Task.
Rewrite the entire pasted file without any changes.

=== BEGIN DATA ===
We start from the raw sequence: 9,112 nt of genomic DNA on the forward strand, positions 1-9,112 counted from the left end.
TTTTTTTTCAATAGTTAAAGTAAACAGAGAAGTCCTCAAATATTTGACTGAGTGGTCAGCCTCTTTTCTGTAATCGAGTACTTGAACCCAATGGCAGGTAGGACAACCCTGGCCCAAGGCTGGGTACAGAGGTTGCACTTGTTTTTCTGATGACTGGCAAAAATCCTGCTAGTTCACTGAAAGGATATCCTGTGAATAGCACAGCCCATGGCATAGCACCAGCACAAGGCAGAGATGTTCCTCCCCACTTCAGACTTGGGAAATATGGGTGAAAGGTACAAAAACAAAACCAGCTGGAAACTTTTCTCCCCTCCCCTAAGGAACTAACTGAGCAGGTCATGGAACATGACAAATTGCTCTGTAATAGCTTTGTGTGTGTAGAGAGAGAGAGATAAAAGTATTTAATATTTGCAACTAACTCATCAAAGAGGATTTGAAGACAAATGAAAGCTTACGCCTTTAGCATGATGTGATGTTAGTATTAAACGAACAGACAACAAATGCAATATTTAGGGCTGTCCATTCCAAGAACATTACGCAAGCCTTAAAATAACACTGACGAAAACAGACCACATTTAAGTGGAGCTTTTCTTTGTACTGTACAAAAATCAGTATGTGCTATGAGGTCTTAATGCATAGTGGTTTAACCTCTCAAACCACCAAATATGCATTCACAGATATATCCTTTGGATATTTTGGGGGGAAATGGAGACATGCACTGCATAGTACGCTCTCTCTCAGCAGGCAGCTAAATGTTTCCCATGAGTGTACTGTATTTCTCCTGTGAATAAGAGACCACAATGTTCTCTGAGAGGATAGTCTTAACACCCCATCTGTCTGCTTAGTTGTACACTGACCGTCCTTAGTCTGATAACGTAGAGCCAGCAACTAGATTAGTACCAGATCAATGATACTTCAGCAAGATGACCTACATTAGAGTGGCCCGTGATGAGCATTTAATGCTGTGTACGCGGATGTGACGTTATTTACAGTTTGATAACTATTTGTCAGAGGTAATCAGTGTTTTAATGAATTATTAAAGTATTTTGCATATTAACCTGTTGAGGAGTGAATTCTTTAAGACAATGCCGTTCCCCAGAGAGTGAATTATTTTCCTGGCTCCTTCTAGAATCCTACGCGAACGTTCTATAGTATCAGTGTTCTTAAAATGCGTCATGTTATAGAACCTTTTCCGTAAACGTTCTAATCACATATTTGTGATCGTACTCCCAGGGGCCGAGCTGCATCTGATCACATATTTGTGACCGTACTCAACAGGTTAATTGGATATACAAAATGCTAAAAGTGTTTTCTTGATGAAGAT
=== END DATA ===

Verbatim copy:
We start from the raw sequence: 9,112 nt of genomic DNA on the forward strand, positions 1-9,112 counted from the left end.
TTTTTTTTCAATAGTTAAAGTAAACAGAGAAGTCCTCAAATATTTGACTGAGTGGTCAGCCTCTTTTCTGTAATCGAGTACTTGAACCCAATGGCAGGTAGGACAACCCTGGCCCAAGGCTGGGTACAGAGGTTGCACTTGTTTTTCTGATGACTGGCAAAAATCCTGCTAGTTCACTGAAAGGATATCCTGTGAATAGCACAGCCCATGGCATAGCACCAGCACAAGGCAGAGATGTTCCTCCCCACTTCAGACTTGGGAAATATGGGTGAAAGGTACAAAAACAAAACCAGCTGGAAACTTTTCTCCCCTCCCCTAAGGAACTAACTGAGCAGGTCATGGAACATGACAAATTGCTCTGTAATAGCTTTGTGTGTGTAGAGAGAGAGAGATAAAAGTATTTAATATTTGCAACTAACTCATCAAAGAGGATTTGAAGACAAATGAAAGCTTACGCCTTTAGCATGATGTGATGTTAGTATTAAACGAACAGACAACAAATGCAATATTTAGGGCTGTCCATTCCAAGAACATTACGCAAGCCTTAAAATAACACTGACGAAAACAGACCACATTTAAGTGGAGCTTTTCTTTGTACTGTACAAAAATCAGTATGTGCTATGAGGTCTTAATGCATAGTGGTTTAACCTCTCAAACCACCAAATATGCATTCACAGATATATCCTTTGGATATTTTGGGGGGAAATGGAGACATGCACTGCATAGTACGCTCTCTCTCAGCAGGCAGCTAAATGTTTCCCATGAGTGTACTGTATTTCTCCTGTGAATAAGAGACCACAATGTTCTCTGAGAGGATAGTCTTAACACCCCATCTGTCTGCTTAGTTGTACACTGACCGTCCTTAGTCTGATAACGTAGAGCCAGCAACTAGATTAGTACCAGATCAATGATACTTCAGCAAGATGACCTACATTAGAGTGGCCCGTGATGAGCATTTAATGCTGTGTACGCGGATGTGACGTTATTTACAGTTTGATAACTATTTGTCAGAGGTAATCAGTGTTTTAATGAATTATTAAAGTATTTTGCATATTAACCTGTTGAGGAGTGAATTCTTTAAGACAATGCCGTTCCCCAGAGAGTGAATTATTTTCCTGGCTCCTTCTAGAATCCTACGCGAACGTTCTATAGTATCAGTGTTCTTAAAATGCGTCATGTTATAGAACCTTTTCCGTAAACGTTCTAATCACATATTTGTGATCGTACTCCCAGGGGCCGAGCTGCATCTGATCACATATTTGTGACCGTACTCAACAGGTTAATTGGATATACAAAATGCTAAAAGTGTTTTCTTGATGAAGAT